I read that changing brake fluid is easy to do yourself. Is this true?

brake fluid

We see a lot of advice from supposed experts making all sorts of outlandish claims. That changing brake fluid is a simple DIY job is one of these. And because the brakes are such a fundamental part of the car’s safety system, it’s not worth taking any risks.

Is changing brake fluid a DIY job?

We don’t think it is. To change brake fluid properly and easily, you need quite a lot of equipment. You also need a reasonable amount of mechanical know how. For example, do you know the difference between old and new brake fluid? Thought not. But it’s important that you can tell the difference between the two.

How often and why should you change it?

Brake fluid is hydraulic fluid, sometimes known as brake oil. It amplifies the pressure you put on the middle pedal, pushing the brake pads against the discs at each wheel and slowing your car.

Over time, brake fluid absorbs water so needs changing because it becomes less efficient at doing its job. That’s why car makers usually recommend you change brake fluid every other year.

brake fluid
You can get testers to see whether your brake fluid needs changing or not

Why is it such a tricky job?

If you look under the bonnet you will see your car’s brake fluid reservoir. You could empty this using a turkey baster or some other means of drawing the fluid out. You can then top up the reservoir with new fluid.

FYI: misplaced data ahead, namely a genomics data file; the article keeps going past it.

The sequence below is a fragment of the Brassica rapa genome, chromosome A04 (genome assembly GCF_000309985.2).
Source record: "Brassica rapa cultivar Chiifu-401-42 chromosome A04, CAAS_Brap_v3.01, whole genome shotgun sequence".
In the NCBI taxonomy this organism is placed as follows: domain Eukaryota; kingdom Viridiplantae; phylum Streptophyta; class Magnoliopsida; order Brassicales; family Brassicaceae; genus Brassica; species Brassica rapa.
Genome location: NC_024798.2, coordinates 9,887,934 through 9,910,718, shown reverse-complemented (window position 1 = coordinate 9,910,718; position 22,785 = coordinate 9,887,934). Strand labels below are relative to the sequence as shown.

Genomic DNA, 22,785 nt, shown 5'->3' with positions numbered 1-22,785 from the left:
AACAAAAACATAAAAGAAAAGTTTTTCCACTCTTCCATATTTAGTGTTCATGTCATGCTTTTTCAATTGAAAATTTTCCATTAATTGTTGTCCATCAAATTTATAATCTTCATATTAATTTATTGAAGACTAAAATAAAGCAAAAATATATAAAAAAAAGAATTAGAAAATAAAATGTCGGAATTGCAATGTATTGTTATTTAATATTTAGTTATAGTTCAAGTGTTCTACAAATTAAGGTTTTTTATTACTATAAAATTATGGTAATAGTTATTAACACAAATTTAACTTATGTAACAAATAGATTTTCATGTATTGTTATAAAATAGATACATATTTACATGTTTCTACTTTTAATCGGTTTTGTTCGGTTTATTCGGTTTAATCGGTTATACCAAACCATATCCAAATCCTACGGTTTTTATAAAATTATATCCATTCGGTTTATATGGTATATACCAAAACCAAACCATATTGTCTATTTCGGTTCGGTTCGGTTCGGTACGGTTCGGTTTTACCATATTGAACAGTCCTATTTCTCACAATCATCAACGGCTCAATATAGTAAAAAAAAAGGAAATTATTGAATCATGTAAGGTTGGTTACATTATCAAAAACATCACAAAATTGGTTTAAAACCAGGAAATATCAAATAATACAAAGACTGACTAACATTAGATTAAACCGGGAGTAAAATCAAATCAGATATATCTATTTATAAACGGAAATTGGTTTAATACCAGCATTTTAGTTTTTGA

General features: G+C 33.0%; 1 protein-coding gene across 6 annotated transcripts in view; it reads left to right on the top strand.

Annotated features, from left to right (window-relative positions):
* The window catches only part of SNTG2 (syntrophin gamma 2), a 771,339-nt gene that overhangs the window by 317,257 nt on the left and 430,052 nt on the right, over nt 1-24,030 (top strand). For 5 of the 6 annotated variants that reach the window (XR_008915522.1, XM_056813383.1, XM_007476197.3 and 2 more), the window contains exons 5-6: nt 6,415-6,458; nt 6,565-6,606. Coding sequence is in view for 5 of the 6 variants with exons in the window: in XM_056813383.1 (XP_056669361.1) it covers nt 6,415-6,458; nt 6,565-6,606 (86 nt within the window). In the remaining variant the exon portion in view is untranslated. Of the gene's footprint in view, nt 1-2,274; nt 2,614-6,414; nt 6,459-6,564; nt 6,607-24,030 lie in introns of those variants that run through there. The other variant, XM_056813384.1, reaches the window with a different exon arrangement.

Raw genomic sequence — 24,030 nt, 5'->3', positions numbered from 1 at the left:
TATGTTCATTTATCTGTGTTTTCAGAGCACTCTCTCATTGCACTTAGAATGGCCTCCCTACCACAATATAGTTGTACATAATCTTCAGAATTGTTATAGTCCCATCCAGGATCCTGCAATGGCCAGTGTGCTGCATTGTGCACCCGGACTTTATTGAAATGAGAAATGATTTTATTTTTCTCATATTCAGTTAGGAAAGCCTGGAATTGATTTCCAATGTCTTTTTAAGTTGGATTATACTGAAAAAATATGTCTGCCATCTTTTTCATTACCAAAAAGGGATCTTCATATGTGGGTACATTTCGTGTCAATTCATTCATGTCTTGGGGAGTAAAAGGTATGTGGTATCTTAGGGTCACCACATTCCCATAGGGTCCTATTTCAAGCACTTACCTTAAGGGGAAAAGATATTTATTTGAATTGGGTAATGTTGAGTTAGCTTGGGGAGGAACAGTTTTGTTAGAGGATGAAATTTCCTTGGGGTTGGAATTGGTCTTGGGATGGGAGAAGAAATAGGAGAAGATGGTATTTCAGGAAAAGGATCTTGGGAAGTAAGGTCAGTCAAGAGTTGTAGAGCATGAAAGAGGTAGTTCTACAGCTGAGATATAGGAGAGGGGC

Sounds simple enough but that’s only half the job. There’s about the same amount of still-old fluid remaining in the braking system.

To remove this, you need to take the car’s individual wheels off. To do this safely you shouldn’t leave the car jacked up. Put it on axle stands. You then have to find the bleed valve on the brake caliper, attach your hose to it and undo the valve.

Assuming you don’t have something to suck the fluid out, here’s where you need a willing companion to sit in the driver’s seat. Their job is to press and release the brake pedal when you tell them to. This will pressurise the system and cause brake fluid to flow out. You have to do that for each wheel, allowing the old fluid to run out until it’s replaced by new fluid.

So assuming you don’t have a hydraulic lift or four axle stands, you need to take one wheel off at a time. Boring and time consuming.

Other potential problems

If you don’t know what you’re doing and you carry out the sequence of pressing/releasing the brake and tightening/untightening the bleed valves in the wrong order, there’s a good chance you’ll introduce an air lock to the system. That could be very dangerous indeed.

You also need to have the right sized spanner to release the bleed valve and the right sized hose to go on the bleed valve.

And you have to keep filling the reservoir. As you bleed the individual brakes until you see clean new liquid coming through, the reservoir of new liquid will fall. If you run this dry, you will be allowing air into the system. That might mean your brakes don’t work when you need them.

You also need to buy the right kind of brake fluid. These are called DOT 3, DOT 4, DOT 5 and DOT 5.1. You can’t mix and match so check your car’s user manual to see what you’ve got and replace like for like.

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